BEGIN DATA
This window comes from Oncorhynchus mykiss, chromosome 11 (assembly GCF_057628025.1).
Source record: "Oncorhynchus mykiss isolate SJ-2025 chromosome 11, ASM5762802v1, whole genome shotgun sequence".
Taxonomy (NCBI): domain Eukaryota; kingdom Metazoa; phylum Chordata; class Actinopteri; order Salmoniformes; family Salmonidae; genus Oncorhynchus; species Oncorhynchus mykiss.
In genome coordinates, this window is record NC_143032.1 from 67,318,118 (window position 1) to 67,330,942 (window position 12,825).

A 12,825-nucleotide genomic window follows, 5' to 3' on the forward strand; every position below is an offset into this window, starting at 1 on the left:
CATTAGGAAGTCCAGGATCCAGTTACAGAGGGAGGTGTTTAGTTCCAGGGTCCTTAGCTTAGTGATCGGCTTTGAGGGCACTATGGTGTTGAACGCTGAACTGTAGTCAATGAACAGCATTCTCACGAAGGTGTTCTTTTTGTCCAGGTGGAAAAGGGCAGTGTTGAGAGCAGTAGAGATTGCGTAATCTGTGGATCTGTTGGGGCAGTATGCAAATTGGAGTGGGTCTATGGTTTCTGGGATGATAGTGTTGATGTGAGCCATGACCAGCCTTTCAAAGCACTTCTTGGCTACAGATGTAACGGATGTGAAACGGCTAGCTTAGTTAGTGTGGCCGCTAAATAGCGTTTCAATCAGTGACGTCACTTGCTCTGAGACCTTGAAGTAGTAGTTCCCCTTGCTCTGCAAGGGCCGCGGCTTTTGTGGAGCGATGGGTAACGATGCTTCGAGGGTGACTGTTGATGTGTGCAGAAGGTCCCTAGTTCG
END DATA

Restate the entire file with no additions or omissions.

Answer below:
This window comes from Oncorhynchus mykiss, chromosome 11 (assembly GCF_057628025.1).
Source record: "Oncorhynchus mykiss isolate SJ-2025 chromosome 11, ASM5762802v1, whole genome shotgun sequence".
Taxonomy (NCBI): domain Eukaryota; kingdom Metazoa; phylum Chordata; class Actinopteri; order Salmoniformes; family Salmonidae; genus Oncorhynchus; species Oncorhynchus mykiss.
In genome coordinates, this window is record NC_143032.1 from 67,318,118 (window position 1) to 67,330,942 (window position 12,825).

A 12,825-nucleotide genomic window follows, 5' to 3' on the forward strand; every position below is an offset into this window, starting at 1 on the left:
CATTAGGAAGTCCAGGATCCAGTTACAGAGGGAGGTGTTTAGTTCCAGGGTCCTTAGCTTAGTGATCGGCTTTGAGGGCACTATGGTGTTGAACGCTGAACTGTAGTCAATGAACAGCATTCTCACGAAGGTGTTCTTTTTGTCCAGGTGGAAAAGGGCAGTGTTGAGAGCAGTAGAGATTGCGTAATCTGTGGATCTGTTGGGGCAGTATGCAAATTGGAGTGGGTCTATGGTTTCTGGGATGATAGTGTTGATGTGAGCCATGACCAGCCTTTCAAAGCACTTCTTGGCTACAGATGTAACGGATGTGAAACGGCTAGCTTAGTTAGTGTGGCCGCTAAATAGCGTTTCAATCAGTGACGTCACTTGCTCTGAGACCTTGAAGTAGTAGTTCCCCTTGCTCTGCAAGGGCCGCGGCTTTTGTGGAGCGATGGGTAACGATGCTTCGAGGGTGACTGTTGATGTGTGCAGAAGGTCCCTAGTTCG